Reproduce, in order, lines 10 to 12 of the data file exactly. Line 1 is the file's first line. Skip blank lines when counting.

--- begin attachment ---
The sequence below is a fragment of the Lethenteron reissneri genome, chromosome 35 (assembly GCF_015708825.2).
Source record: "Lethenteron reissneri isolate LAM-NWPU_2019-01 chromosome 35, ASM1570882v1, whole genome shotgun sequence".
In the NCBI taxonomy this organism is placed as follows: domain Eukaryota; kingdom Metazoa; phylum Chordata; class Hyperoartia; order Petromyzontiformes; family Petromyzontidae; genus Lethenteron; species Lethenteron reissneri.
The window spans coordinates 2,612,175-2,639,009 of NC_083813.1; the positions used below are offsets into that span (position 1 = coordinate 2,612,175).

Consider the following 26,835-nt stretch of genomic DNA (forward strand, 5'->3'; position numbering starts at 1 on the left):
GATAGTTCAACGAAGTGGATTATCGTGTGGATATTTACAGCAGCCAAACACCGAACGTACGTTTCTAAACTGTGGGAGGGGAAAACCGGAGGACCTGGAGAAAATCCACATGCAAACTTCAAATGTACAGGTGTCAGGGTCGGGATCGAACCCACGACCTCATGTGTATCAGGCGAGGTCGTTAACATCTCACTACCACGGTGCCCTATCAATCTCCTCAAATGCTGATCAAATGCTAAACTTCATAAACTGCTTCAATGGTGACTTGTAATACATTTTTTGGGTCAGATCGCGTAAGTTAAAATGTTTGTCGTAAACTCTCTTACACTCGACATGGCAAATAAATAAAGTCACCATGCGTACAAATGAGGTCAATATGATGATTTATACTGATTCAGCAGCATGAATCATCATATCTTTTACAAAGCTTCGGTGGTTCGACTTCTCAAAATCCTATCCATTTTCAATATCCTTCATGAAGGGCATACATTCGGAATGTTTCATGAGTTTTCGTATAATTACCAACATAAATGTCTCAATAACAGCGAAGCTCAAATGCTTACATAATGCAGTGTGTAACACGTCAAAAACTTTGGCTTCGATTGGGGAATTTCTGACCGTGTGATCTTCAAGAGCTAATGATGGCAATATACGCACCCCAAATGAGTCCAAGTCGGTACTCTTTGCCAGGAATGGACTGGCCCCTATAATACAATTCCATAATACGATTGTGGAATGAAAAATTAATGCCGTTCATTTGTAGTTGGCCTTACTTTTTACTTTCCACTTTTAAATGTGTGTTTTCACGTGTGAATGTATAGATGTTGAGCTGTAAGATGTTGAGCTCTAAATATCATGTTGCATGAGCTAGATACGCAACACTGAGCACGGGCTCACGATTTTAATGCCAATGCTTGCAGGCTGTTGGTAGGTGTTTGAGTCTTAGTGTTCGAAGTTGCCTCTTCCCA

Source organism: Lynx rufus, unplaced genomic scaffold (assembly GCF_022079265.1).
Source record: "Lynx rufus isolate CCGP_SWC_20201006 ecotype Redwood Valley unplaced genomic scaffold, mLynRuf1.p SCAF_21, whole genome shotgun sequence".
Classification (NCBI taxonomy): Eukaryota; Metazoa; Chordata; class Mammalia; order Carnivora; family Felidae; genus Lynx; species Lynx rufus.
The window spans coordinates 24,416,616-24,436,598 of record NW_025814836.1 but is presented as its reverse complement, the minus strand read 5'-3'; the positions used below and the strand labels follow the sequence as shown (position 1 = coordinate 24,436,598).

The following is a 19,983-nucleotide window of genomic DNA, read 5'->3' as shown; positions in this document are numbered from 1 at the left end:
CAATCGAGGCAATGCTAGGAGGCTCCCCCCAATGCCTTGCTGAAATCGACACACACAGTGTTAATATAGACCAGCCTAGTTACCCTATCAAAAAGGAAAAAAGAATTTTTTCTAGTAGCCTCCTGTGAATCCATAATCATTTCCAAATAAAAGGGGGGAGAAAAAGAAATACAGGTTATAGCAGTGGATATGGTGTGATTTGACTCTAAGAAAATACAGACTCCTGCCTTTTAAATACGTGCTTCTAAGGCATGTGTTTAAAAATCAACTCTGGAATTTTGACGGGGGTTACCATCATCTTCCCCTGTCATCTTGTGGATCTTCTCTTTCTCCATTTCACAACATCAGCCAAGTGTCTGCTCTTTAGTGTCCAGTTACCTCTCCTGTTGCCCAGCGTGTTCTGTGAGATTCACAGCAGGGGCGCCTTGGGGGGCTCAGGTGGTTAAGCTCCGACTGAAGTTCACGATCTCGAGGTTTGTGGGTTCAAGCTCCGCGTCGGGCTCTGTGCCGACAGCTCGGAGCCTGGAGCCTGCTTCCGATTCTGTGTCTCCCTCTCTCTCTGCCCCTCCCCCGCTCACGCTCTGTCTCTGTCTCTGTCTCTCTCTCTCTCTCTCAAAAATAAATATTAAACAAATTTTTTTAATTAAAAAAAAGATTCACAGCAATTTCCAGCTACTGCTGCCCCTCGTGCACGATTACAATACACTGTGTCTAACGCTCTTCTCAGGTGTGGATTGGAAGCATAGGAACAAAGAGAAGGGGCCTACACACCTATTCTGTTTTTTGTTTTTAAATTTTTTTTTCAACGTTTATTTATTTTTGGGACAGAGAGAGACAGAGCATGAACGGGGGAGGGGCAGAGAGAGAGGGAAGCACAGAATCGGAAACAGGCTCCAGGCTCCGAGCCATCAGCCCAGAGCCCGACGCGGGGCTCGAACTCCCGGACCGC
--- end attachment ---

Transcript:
The window spans coordinates 24,416,616-24,436,598 of record NW_025814836.1 but is presented as its reverse complement, the minus strand read 5'-3'; the positions used below and the strand labels follow the sequence as shown (position 1 = coordinate 24,436,598).

The following is a 19,983-nucleotide window of genomic DNA, read 5'->3' as shown; positions in this document are numbered from 1 at the left end:
CAATCGAGGCAATGCTAGGAGGCTCCCCCCAATGCCTTGCTGAAATCGACACACACAGTGTTAATATAGACCAGCCTAGTTACCCTATCAAAAAGGAAAAAAGAATTTTTTCTAGTAGCCTCCTGTGAATCCATAATCATTTCCAAATAAAAGGGGGGAGAAAAAGAAATACAGGTTATAGCAGTGGATATGGTGTGATTTGACTCTAAGAAAATACAGACTCCTGCCTTTTAAATACGTGCTTCTAAGGCATGTGTTTAAAAATCAACTCTGGAATTTTGACGGGGGTTACCATCATCTTCCCCTGTCATCTTGTGGATCTTCTCTTTCTCCATTTCACAACATCAGCCAAGTGTCTGCTCTTTAGTGTCCAGTTACCTCTCCTGTTGCCCAGCGTGTTCTGTGAGATTCACAGCAGGGGCGCCTTGGGGGGCTCAGGTGGTTAAGCTCCGACTGAAGTTCACGATCTCGAGGTTTGTGGGTTCAAGCTCCGCGTCGGGCTCTGTGCCGACAGCTCGGAGCCTGGAGCCTGCTTCCGATTCTGTGTCTCCCTCTCTCTCTGCCCCTCCCCCGCTCACGCTCTGTCTCTGTCTCTGTCTCTCTCTCTCTCTCTCAAAAATAAATATTAAACAAATTTTTTTAATTAAAAAAAAGATTCACAGCAATTTCCAGCTACTGCTGCCCCTCGTGCACGATTACAATACACTGTGTCTAACGCTCTTCTCAGGTGTGGATTGGAAGCATAGGAACAAAGAGAAGGGGCCTACACACCTATTCTGTTTTTTGTTTTTAAATTTTTTTTTCAACGTTTATTTATTTTTGGGACAGAGAGAGACAGAGCATGAACGGGGGAGGGGCAGAGAGAGAGGGAAGCACAGAATCGGAAACAGGCTCCAGGCTCCGAGCCATCAGCCCAGAGCCCGACGCGGGGCTCGAACTCCCGGACCGC